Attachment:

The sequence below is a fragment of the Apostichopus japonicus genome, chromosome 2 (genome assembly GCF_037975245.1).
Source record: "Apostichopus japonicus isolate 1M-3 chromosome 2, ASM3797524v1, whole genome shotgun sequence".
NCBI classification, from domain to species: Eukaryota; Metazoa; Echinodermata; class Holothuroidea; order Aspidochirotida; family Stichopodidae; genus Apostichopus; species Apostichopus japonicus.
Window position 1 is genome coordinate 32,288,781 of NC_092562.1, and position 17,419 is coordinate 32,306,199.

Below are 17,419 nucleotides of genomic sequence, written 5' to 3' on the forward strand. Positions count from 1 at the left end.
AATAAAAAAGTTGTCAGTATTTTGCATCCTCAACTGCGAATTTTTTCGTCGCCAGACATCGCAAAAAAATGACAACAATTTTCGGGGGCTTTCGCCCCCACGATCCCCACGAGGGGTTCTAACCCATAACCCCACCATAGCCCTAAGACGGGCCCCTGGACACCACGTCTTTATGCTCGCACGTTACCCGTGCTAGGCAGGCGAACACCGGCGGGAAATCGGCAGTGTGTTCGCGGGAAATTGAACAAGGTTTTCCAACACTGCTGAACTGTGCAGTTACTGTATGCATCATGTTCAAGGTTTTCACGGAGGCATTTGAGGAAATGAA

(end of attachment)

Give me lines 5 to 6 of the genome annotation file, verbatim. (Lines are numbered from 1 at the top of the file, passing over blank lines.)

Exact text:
Below are 17,419 nucleotides of genomic sequence, written 5' to 3' on the forward strand. Positions count from 1 at the left end.
AATAAAAAAGTTGTCAGTATTTTGCATCCTCAACTGCGAATTTTTTCGTCGCCAGACATCGCAAAAAAATGACAACAATTTTCGGGGGCTTTCGCCCCCACGATCCCCACGAGGGGTTCTAACCCATAACCCCACCATAGCCCTAAGACGGGCCCCTGGACACCACGTCTTTATGCTCGCACGTTACCCGTGCTAGGCAGGCGAACACCGGCGGGAAATCGGCAGTGTGTTCGCGGGAAATTGAACAAGGTTTTCCAACACTGCTGAACTGTGCAGTTACTGTATGCATCATGTTCAAGGTTTTCACGGAGGCATTTGAGGAAATGAA